As this is taking place, the Trudeau government has already decided who is getting millions in media bailouts. Will media viewpoints and the stories run be affected by all that government cash? Nobody knows for sure, but the old line “Always follow the money” seems to work well here. If your news outlet is getting government cash, will it ask the hard questions, or take a stand against what the government is doing? From early returns, it appears the answer is no.
Then there’s the Prime Minister’s statement that we don’t need the House of Commons to sit during the pandemic because he answers questions from the media every day and that keeps his government accountable.
He’s right, if he means answering questions from some media outlets carefully chosen by his aides. Of course, there are questions he refuses to answer too. Just a few days ago he was twice asked direct questions about financial support for Canada’s airline industry and he danced around them without giving a real answer. His cabinet ministers are often doing the same. I recently wrote this blog about an exchange on the CBC show Power & Politics.
Some media outlets have given up attending the “Trudeau Morning Show” because reporters should be journalists and not “note takers” for the government.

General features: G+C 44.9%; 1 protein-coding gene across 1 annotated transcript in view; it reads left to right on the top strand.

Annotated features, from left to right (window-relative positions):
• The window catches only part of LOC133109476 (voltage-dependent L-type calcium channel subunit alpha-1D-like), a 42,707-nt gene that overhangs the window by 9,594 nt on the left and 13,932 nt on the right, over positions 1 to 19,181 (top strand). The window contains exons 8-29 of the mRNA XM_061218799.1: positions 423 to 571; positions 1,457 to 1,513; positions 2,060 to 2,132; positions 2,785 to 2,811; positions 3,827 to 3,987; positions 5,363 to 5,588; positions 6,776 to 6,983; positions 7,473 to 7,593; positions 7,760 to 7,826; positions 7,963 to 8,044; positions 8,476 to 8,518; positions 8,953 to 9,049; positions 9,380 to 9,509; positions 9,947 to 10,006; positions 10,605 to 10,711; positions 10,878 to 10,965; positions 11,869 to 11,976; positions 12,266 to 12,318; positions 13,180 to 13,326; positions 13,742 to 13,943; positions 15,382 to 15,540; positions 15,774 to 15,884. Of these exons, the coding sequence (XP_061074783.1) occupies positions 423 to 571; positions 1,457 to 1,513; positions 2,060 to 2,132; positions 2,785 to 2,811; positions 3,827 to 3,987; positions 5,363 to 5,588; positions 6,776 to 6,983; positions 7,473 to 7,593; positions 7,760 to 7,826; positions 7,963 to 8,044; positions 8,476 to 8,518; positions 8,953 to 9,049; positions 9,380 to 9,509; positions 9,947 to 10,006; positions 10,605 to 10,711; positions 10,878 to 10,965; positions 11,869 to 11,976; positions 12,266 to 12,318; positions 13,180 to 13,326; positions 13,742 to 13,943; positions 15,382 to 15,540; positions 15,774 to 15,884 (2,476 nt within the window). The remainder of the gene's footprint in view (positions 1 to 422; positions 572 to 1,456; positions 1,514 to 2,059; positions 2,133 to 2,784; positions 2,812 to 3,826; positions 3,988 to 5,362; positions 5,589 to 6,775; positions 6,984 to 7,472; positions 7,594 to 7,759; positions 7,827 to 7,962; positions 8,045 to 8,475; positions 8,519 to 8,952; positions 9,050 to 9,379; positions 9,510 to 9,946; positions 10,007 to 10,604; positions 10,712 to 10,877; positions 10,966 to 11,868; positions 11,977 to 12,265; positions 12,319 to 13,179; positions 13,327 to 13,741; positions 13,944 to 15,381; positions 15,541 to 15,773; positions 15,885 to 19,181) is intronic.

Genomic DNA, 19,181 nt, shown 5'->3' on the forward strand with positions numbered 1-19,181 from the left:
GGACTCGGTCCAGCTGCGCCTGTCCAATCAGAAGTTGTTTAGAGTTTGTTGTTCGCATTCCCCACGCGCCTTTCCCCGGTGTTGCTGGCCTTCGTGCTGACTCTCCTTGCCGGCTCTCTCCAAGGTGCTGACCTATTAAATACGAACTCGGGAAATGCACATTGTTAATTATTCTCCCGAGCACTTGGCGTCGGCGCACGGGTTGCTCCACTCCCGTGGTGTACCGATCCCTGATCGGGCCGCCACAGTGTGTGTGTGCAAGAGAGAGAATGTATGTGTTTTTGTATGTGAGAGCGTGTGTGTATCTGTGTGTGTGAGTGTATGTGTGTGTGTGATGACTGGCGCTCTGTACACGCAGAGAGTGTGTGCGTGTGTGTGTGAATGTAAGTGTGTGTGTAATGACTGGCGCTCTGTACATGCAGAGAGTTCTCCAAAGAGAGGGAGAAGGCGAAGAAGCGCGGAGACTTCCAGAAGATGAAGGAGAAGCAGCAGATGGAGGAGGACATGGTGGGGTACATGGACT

One of them is Blacklock’s Reporter, which is an independent online news service started around eight years ago by former Edmonton journalists and the husband and wife team of Holly Doan and Tom Korski. Full disclosure here – I hired Tom to work in the radio newsroom I ran in Edmonton in the mid-80’s. He covered the Alberta Legislature for several years and Holly worked as a reporter for CFRN TV and CBC in Edmonton, including two years at the Legislature, before going to the CTV Network.
Not a bad hire that Korski guy. 34 years later he's still in the business and he's the Editor of the hottest independent news outlet in Canada.
It wasn't easy though. Blacklock’s Reporter had to fight the Canadian Parliamentary Press Galley to get accredited as a media outlet in 2012. Today it does some of the best journalism in Canada with just a handful of people. Doan says they do it by covering bills, regulations, internal government reports, committee testimony and federal court rulings.. That’s good journalism. Who else does all that grunt work?
Unlike Rebel Media, Blacklock's Reporter is owned and operated by media veterans, has reporters who have worked in several provinces and is accredited by the Press Gallery. It also doesn't hold right wing views.
Earlier this spring, Blacklock's reported both the largest weekly and one-day surge in subscriptions in its history. In hard times people want facts. As all this is happening, Blacklock's court battle against the federal government for violating its paywall continues. Blacklock’s, by the way, is on the record against the government cash for media outlets and won’t accept any. I’m sure the government won’t be offering it.
If Holly and Tom hadn’t started Blacklock’s, journalism in Canada would be worse off, but I’m sure governments would be happier.
Those are reasons enough to allow different voices in journalism to be heard.
Photo credit: Canoe